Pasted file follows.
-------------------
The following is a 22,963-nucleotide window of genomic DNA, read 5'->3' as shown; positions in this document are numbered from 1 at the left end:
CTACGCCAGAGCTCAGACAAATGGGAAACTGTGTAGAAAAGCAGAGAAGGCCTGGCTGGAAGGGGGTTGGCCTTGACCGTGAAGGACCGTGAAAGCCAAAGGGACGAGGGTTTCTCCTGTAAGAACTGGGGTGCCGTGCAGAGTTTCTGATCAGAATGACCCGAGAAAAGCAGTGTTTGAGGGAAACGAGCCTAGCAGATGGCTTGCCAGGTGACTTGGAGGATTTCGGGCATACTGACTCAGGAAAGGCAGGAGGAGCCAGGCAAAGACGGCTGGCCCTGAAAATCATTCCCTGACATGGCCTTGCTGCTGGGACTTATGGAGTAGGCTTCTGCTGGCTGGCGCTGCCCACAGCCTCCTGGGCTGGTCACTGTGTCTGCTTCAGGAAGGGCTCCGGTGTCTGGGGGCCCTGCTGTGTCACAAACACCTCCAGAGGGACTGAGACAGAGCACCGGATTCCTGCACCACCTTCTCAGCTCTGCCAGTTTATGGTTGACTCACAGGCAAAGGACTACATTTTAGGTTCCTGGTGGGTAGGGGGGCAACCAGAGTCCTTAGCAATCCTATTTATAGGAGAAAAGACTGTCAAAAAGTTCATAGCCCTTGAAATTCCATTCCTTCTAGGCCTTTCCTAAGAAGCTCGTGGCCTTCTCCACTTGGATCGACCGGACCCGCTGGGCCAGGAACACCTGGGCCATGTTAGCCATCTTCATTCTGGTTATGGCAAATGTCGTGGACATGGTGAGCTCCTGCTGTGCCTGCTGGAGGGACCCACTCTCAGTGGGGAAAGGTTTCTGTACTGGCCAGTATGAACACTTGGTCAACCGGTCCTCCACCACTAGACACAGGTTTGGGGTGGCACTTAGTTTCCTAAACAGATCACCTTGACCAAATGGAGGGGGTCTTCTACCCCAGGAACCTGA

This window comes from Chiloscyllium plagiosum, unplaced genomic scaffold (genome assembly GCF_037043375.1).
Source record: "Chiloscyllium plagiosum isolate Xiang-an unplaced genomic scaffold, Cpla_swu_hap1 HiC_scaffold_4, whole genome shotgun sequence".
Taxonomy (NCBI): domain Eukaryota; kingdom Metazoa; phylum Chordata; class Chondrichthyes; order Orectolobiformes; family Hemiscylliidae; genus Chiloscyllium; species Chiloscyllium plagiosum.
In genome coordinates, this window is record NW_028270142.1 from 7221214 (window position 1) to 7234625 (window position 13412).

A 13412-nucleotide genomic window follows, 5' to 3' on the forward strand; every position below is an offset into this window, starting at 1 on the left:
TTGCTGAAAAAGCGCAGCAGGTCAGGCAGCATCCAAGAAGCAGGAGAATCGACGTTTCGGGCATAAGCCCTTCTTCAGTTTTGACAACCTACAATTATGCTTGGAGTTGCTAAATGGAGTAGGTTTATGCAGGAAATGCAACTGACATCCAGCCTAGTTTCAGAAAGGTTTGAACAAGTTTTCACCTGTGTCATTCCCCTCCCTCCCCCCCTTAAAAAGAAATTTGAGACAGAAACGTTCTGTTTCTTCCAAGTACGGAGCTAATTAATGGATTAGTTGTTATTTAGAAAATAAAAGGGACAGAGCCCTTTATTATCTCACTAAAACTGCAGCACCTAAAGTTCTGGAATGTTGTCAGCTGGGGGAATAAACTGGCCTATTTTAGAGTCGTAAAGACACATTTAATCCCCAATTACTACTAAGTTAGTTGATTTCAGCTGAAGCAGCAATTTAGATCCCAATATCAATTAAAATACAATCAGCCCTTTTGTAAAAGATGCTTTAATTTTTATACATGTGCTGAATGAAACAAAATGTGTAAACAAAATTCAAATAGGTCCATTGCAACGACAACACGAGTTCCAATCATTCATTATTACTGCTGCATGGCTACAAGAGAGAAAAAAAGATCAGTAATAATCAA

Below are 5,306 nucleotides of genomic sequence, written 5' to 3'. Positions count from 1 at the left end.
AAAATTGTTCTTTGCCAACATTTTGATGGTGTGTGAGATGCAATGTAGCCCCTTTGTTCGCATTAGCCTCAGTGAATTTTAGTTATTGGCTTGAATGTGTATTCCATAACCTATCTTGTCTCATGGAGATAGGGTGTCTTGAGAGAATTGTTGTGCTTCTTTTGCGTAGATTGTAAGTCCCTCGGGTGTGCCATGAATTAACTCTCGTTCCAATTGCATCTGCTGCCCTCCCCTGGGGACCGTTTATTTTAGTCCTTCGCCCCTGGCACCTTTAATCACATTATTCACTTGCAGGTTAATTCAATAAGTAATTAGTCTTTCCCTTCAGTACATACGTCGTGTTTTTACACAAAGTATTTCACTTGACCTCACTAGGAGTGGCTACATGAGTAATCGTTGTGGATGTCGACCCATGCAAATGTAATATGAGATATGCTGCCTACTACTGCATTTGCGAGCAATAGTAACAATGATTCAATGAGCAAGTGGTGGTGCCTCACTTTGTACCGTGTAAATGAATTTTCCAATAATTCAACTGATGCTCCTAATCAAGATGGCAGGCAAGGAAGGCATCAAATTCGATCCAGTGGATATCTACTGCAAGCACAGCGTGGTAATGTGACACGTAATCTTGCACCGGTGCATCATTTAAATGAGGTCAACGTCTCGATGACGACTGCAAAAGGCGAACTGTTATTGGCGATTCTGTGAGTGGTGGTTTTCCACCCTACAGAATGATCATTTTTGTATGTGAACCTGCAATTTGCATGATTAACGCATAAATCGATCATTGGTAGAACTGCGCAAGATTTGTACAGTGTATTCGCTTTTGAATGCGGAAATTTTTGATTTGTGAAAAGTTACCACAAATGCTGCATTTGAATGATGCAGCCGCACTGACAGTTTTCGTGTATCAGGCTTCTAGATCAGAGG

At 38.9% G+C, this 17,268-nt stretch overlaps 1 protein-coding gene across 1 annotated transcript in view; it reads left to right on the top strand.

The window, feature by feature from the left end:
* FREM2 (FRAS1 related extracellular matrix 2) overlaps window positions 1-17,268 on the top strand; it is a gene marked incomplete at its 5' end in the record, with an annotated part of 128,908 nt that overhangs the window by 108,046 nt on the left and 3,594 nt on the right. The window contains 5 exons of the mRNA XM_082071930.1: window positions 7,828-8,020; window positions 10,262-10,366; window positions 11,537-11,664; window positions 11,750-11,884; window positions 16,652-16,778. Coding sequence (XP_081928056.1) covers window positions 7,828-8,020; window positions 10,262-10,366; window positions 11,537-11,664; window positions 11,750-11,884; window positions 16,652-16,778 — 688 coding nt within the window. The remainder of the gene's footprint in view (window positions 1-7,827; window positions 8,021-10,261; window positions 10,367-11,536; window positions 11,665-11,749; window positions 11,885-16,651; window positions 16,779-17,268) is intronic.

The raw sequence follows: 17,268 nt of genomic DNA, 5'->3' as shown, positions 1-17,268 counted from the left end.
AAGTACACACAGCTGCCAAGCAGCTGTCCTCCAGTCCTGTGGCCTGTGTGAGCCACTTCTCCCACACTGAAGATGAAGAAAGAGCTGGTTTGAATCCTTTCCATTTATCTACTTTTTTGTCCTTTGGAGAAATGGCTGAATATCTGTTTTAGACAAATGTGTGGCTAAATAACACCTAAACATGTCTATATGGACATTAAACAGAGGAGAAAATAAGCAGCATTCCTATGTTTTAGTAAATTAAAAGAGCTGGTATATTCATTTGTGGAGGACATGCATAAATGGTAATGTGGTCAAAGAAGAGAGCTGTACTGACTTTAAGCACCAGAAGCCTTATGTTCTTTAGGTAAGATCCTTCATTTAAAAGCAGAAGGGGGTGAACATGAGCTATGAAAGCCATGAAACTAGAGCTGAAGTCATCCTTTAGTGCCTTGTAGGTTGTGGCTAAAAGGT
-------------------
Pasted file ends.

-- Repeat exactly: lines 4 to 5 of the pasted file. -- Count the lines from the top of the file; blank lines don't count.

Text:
Source record: "Chiloscyllium plagiosum isolate Xiang-an unplaced genomic scaffold, Cpla_swu_hap1 HiC_scaffold_4, whole genome shotgun sequence".
Taxonomy (NCBI): domain Eukaryota; kingdom Metazoa; phylum Chordata; class Chondrichthyes; order Orectolobiformes; family Hemiscylliidae; genus Chiloscyllium; species Chiloscyllium plagiosum.